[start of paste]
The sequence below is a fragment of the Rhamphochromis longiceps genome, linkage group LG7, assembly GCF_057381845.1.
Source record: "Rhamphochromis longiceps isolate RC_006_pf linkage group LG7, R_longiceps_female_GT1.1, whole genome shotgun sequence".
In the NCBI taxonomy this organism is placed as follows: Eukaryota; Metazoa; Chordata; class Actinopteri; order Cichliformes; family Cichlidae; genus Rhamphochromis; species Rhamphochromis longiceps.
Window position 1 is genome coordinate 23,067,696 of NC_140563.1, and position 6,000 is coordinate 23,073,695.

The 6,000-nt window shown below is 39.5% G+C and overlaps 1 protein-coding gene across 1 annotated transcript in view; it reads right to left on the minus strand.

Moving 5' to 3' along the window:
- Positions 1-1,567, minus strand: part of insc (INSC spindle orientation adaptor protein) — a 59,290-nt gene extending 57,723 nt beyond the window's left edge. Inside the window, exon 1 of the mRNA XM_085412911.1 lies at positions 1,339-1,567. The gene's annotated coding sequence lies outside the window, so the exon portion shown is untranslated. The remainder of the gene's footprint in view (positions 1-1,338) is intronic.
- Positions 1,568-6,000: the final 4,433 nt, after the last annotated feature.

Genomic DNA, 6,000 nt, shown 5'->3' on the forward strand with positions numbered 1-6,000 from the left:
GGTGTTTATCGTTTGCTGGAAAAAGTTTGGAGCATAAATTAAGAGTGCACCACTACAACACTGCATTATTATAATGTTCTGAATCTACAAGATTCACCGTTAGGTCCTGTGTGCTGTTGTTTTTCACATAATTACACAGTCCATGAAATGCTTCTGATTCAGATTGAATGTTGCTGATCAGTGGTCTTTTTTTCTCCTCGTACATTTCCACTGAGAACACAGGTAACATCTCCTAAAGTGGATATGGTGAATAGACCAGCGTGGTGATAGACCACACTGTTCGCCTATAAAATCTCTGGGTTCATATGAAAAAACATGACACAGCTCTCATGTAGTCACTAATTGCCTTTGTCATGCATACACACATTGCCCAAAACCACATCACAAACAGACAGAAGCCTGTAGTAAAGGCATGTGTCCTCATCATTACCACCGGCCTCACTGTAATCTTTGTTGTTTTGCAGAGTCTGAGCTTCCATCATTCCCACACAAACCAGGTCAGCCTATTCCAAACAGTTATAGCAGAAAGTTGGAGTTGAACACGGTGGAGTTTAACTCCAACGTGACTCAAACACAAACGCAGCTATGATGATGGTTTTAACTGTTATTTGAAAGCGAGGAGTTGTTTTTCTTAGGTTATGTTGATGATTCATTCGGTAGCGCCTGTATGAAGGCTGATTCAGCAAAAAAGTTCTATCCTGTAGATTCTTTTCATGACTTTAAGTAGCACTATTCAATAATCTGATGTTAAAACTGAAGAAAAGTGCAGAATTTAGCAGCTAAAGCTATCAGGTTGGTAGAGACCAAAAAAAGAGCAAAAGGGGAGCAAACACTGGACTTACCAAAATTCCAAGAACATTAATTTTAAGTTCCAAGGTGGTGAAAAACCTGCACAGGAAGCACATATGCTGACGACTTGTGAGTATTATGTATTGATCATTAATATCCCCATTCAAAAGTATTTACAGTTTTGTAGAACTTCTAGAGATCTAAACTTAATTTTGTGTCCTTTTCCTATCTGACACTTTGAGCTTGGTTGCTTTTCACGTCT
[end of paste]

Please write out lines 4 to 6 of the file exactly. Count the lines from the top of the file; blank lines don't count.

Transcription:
Window position 1 is genome coordinate 23,067,696 of NC_140563.1, and position 6,000 is coordinate 23,073,695.

The 6,000-nt window shown below is 39.5% G+C and overlaps 1 protein-coding gene across 1 annotated transcript in view; it reads right to left on the minus strand.

Moving 5' to 3' along the window: